Not long after this meeting in the air, the Lord will return to the earth (accompanied by His saints). [The events of Revelation ch.6-18 take place during the intervening period.] At His return to the earth, He will come in wrath, to judge His enemies and to establish His Millennial Kingdom (eg., Zech 14:3,4; Rev 19:11-21; 20:1-4). His coming in judgment is addressed in the last chapter of this epistle (ch.5).

    The several distinct steps (# 1-3, above), in the Lord's coming for His saints, will happen suddenly and very quickly (1Cor 15:51,52).
    • ...we shall be caught up {GK=harpazo, snatched away} together with them... (v.17)-
         (cp. the use of this word in Acts 8:39; 2Cor 12:2,4; Jude 1:23 'pulling out'; Rev 12:5).
      This event is commonly referred to as "The Rapture" of the saints. The English word 'rapture' is derived from the Latin Vulgate translation of v.17, where GK= harpazo is translated by the Latin word 'rapiemur' (which has essentially the same meaning).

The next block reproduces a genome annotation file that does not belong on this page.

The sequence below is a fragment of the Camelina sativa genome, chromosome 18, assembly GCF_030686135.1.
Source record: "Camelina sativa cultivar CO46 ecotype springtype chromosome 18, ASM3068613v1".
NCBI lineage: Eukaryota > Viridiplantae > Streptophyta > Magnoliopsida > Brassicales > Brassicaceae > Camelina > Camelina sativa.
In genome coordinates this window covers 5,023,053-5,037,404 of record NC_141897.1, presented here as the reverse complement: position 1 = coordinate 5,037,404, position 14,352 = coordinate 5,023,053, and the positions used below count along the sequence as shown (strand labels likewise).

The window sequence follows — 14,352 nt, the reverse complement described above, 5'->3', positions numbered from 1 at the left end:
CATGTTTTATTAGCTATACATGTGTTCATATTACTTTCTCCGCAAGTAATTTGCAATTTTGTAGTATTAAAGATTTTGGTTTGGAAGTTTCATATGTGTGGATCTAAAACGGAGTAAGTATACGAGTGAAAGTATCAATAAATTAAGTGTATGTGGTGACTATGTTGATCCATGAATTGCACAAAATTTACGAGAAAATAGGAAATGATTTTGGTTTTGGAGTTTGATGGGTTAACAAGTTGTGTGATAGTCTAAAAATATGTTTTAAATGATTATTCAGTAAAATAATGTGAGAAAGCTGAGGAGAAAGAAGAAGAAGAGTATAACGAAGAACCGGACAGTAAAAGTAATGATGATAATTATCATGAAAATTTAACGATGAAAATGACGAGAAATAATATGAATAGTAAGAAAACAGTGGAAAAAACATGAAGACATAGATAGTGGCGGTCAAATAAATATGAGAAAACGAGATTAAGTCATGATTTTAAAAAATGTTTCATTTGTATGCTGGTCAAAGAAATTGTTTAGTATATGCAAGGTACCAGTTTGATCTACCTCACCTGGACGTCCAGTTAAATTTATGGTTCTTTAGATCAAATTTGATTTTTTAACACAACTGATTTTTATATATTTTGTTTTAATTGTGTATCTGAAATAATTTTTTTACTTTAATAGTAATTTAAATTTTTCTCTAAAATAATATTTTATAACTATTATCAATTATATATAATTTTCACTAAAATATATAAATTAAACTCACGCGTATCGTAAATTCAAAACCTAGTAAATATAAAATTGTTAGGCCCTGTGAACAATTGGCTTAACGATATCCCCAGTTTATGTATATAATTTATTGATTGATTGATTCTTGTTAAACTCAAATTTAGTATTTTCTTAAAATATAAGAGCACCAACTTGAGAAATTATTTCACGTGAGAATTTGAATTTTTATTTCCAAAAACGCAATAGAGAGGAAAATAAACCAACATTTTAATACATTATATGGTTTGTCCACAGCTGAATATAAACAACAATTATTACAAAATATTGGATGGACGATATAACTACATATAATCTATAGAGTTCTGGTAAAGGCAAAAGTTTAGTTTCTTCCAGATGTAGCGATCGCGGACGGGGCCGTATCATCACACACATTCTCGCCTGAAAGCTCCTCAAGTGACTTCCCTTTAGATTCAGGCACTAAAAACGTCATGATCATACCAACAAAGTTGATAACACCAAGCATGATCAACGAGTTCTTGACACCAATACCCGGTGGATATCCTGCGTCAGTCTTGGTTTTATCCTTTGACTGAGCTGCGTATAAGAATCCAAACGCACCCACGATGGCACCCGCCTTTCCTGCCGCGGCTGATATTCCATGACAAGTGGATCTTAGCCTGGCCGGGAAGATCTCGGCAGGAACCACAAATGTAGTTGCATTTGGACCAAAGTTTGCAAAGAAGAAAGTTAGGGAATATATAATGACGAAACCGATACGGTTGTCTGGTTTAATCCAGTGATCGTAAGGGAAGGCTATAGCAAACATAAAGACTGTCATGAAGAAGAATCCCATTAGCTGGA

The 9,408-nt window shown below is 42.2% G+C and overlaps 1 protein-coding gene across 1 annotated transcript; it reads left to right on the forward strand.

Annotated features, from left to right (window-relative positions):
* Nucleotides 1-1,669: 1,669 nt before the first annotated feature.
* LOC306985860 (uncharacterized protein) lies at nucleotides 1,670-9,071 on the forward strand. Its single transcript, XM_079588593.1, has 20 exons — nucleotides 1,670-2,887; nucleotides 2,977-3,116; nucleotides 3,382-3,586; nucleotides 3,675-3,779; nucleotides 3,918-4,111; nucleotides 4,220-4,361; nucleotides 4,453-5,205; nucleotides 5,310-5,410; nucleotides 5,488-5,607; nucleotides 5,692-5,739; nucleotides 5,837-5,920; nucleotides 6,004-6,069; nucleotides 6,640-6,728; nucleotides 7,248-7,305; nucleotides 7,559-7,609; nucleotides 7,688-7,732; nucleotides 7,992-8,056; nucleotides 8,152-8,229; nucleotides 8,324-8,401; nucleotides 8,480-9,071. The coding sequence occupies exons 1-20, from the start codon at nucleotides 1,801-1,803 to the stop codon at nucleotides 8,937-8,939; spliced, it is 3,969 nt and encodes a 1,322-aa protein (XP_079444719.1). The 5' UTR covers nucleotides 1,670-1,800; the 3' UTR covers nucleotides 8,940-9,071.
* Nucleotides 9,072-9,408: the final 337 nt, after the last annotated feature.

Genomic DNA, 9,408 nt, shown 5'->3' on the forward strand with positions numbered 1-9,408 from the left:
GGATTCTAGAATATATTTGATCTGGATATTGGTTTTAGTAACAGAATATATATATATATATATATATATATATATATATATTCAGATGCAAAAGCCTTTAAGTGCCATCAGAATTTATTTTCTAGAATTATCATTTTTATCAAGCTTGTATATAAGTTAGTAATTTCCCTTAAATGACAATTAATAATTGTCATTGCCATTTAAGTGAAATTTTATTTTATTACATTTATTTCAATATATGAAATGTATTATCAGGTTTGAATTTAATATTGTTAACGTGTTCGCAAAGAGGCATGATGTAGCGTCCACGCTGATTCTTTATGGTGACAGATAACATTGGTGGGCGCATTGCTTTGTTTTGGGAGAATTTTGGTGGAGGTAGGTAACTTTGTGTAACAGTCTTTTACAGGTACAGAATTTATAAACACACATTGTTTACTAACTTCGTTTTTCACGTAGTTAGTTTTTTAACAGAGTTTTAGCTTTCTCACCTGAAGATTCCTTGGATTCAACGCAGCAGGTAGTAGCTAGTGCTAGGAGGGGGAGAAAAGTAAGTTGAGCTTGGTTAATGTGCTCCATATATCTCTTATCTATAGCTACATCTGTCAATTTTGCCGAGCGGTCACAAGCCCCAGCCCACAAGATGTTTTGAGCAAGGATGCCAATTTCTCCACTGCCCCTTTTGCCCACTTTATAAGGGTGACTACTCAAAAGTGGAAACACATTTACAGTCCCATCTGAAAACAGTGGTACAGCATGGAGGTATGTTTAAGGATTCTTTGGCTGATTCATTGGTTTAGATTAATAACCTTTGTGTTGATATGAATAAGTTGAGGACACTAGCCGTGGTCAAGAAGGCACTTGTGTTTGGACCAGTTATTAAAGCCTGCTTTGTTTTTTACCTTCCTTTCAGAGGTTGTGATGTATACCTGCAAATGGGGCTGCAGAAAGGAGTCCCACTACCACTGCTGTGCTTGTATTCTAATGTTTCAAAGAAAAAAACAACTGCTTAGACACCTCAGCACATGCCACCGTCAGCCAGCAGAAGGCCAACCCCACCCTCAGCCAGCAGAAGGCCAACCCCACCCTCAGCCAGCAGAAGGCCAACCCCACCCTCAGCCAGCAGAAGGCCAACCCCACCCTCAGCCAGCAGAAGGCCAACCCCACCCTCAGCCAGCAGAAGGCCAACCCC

4. So, shall we ever be with the Lord.
    The word 'ever' {GK=pantote} means 'always, in all circumstances.' Our Bridegroom has assured us that He will receive us unto Himself, "that where I am, there ye may be also" (Joh 14:2,3). The Bride desires nothing more than to be with Him, in His presence (which is why we watch eagerly for His 'Parousia' {ie., His presence, His coming to be with us and we with Him}, 1The 1:10; 2:19; 3:13).
wherefore, comfort {GK=parakaleo, come alongside, encourage} one another with these words.
It will not be long before the Lord wipes all tears from the eyes of His saints, as we are gathered to Him and re-united with loved ones who have died in the Lord (Rev 21:4). When faced with the presence of death, there is no adequate comfort, apart from the blessed assurance that we will stand together in our Lord's presence. Freed from the fear of death, we ought to encourage one another to serve the Lord without reserve (1Cor 15:51-58).